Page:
31. May 2023

Will Ukraine's Restoration be climate neutral and nature positive? Only with sound environmental governance, say experts ahead of the Ukraine Recovery Conference

Workshop: Good governance for a nature-positive and climate-neutral recovery of Ukraine
Photo courtesy of Viola von Cramon (MEP)

Ukraine’s Restoration is primarily about recovering from the immense human suffering and destruction to infrastructure and the natural environment the war has caused. But the Restoration, which has already begun, also offers a chance for Ukraine to advance towards a climate-neutral and nature-positive future in line with EU ambitions and international obligations. For that to happen, we need to expand the tide of governance reforms currently swelling in the Restoration process to also cover environmental governance.

Environmental governance needs to be included in the Restoration from the planning stage, said leading experts and policy makers at a multi-stakeholder workshop in Berlin, Germany, on 26 May 2023. The workshop brought together leading voices from Ukraine and its European partners. The participants discussed what it would take to help Ukraine move toward a sustainable, climate-neutral and nature-positive post-war future. In essence, toward a dynamic economy within the EU, powered by renewable energy and industries producing sustainable agricultural and wood products.

We were delighted to co-organise the workshop through our Green Corruption team and together with WWF Central and Eastern Europe and Member of the European Parliament Viola von Cramon-Taubadel.

Raising nature and governance up the agenda

Environmental sustainability and governance are only just starting to play a role in Restoration dialogues, as seen in recent statements from the Ministry of Infrastructure and civil society recommendations. Further elevating these topics would be wholly in line with Ukraine’s commitment to the EU integration process, the Paris Agreement and the new UN Global Biodiversity Framework.

While climate and nature might not seem a major priority during wartime, incorporating these into the planning process will help Ukraine along its pathway to a future-proof recovery and compliance with international obligations. It will also accelerate Ukraine’s journey to joining the EU and help ensure its economy is competitive once integrated in the bloc.

The workshop participants concluded that in order to honour the sacrifices of Ukraine and Ukrainians, those involved in the Restoration process, including foreign actors, must do everything possible to help make the country environmentally safe for future generations. This is a critical moment when we must ensure the post-war Restoration helps meet Ukraine’s environmental goals.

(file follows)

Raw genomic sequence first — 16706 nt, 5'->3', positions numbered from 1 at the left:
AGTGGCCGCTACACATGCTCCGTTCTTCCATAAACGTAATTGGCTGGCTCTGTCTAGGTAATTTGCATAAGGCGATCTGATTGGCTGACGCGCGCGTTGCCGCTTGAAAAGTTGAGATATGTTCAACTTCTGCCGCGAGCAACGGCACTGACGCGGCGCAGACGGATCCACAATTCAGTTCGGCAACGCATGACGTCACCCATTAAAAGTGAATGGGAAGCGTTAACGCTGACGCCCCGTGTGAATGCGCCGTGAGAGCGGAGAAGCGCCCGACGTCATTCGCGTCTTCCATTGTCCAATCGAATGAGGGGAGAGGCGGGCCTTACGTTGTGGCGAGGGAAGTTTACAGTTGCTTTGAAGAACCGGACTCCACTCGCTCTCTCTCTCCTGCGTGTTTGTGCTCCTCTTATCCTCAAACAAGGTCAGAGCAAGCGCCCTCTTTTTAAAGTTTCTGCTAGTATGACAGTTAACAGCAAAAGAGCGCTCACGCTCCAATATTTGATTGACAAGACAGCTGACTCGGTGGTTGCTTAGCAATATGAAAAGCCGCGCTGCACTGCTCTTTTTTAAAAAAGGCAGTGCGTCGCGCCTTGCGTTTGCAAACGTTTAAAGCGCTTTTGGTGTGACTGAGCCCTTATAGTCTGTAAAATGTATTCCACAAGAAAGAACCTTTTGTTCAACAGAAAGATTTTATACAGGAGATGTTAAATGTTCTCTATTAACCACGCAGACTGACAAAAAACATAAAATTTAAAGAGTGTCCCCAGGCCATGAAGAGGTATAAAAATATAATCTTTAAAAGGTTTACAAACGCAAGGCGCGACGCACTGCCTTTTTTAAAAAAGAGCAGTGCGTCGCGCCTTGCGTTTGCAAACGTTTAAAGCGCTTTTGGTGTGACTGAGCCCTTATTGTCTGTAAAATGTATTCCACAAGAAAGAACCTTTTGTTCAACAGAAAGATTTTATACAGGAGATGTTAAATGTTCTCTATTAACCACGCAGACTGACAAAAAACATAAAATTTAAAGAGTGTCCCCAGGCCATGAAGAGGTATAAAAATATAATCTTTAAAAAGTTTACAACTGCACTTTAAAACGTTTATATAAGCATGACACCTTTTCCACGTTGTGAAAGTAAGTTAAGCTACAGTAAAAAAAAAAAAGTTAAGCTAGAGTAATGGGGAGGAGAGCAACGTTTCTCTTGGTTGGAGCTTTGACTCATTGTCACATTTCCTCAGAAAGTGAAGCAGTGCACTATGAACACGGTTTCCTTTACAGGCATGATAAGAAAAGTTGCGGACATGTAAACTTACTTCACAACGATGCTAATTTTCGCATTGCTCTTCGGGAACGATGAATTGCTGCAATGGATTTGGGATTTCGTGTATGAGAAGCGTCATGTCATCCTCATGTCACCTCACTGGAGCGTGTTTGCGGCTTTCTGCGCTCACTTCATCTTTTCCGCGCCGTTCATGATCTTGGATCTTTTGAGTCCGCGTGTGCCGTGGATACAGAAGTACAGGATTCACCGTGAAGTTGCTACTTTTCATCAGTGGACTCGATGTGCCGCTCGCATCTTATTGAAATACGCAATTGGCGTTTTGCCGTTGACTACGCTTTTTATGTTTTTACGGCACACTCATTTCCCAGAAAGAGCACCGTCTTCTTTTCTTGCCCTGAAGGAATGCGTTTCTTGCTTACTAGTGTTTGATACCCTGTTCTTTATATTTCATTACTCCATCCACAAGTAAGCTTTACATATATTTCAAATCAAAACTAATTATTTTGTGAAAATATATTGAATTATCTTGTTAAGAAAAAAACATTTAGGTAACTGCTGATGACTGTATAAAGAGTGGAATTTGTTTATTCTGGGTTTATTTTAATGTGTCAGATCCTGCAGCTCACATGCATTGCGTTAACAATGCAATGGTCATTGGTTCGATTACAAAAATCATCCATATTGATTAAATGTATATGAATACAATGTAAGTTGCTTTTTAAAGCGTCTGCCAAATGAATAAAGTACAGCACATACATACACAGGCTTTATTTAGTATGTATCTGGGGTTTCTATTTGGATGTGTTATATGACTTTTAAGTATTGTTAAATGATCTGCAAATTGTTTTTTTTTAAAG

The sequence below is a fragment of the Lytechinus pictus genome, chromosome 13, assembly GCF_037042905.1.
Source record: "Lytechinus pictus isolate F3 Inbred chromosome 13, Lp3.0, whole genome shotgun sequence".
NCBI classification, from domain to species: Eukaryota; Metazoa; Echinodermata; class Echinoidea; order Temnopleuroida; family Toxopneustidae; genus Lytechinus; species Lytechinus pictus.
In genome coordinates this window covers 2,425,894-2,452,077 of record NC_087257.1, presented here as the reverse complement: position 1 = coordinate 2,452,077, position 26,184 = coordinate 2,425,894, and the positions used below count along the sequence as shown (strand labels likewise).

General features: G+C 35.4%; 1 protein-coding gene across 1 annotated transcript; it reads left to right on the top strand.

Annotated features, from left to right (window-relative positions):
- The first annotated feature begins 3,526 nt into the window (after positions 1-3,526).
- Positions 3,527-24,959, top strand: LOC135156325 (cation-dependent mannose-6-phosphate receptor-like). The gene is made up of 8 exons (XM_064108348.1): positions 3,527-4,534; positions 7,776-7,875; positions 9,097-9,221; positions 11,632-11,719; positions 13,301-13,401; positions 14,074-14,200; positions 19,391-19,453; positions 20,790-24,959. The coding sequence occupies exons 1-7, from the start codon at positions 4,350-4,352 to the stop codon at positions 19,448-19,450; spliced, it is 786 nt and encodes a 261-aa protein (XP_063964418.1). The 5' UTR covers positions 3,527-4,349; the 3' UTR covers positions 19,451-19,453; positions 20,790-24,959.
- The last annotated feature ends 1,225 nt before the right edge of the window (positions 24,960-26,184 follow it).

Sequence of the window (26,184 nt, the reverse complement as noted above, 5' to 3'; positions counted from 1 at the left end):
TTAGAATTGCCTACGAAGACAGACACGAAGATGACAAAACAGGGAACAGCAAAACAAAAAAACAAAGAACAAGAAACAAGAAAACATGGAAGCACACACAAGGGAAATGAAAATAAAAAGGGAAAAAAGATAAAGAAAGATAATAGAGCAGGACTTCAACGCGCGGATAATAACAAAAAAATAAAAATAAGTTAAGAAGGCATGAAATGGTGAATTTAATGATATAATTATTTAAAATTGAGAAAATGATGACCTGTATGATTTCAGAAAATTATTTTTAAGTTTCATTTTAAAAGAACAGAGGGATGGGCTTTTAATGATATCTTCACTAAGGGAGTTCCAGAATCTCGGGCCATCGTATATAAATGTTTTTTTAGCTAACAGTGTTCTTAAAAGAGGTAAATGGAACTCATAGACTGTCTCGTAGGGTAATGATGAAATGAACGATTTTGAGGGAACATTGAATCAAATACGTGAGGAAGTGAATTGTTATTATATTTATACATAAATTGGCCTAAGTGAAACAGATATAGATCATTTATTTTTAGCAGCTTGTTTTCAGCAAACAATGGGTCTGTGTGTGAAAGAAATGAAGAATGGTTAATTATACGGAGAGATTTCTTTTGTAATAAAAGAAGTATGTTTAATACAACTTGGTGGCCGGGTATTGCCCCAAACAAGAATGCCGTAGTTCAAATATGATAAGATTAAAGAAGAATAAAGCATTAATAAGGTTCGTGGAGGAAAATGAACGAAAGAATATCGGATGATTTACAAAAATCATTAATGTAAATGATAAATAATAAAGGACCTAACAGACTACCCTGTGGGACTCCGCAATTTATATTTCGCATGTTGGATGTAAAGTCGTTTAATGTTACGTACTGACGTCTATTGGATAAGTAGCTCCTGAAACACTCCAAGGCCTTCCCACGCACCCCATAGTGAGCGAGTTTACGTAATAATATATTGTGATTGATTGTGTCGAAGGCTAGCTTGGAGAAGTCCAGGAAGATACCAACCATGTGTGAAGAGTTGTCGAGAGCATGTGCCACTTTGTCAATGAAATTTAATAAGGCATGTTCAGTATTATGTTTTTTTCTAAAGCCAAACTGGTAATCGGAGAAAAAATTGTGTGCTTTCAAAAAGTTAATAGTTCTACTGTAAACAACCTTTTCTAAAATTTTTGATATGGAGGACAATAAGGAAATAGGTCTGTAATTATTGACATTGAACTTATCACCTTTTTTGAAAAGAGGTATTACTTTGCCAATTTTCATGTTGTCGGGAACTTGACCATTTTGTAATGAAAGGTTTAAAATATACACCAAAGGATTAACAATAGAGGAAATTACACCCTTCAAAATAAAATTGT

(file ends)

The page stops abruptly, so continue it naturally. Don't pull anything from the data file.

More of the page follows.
And it is absolutely essential not just for Ukraine, but for Europe and beyond. As one of the largest countries in the region, Ukraine's future environmental, social and economic resilience impacts overall resilience.

Practical implications

In addition to elevating climate, nature and environmental concerns to central tenets of Restoration planning, efforts will be needed to ensure a solid governance system. This would ease the flow of international recovery funds linked to green criteria and good governance requirements, and make investments more secure.

Specifically, this means:

  • Extending governance reforms to the environmental sector. Ukraine has made significant strides during war time to address governance, transparency and integrity concerns. These reforms are not yet equally spread, however. Consistently extending these reforms to the natural resource and environmental sectors would be a crucial prerequisite to creating a competitive post-war economy.
  • Ensuring a greater prominence of environmental considerations in Restoration planning efforts that are already underway. Among other benefits, this would reduce the need for the adjustments that will inevitably be required as part of EU integration.
  • Continuing to engage civil society actors in the Restoration planning efforts, ensuring various relevant sectors, including environmental actors, are engaged.
  • Fully utilising Ukraine’s impressive technical know-how to ensure transparency, accountability and environmental compliance.

Juhani Grossmann, who leads the Basel Institute’s Green Corruption programme and is Senior Advisor for Central and Eastern Europe, said:

“Ukraine is already wholeheartedly rejecting its Soviet legacy in favour of European integration, with a tremendous commitment to governance reforms in an exceptionally difficult time. Disrespect towards nature is an unfortunate part of that legacy. By demanding high environmental standards in the Restoration process – and enforcing these standards transparently – we can achieve a post-victory Ukraine that is worth living in.”

Looking ahead

We look forward to participating in the London Ukraine Recovery Conference (#URC2023) on 21–22 June 2023, and to presenting updated recommendations on anti-corruption together with Transparency International Ukraine.

And we will continue to encourage all participants at the URC2023 and related dialogues to ensure that sustainability and governance are key elements of the Restoration agenda.

And most importantly, we will continue to support our Ukrainian partners in their efforts to assess and prevent corruption risks, including under a recent Memorandum of Cooperation with the Ministry for Restoration (Ministry of Communities, Territories and Infrastructure Development of Ukraine).

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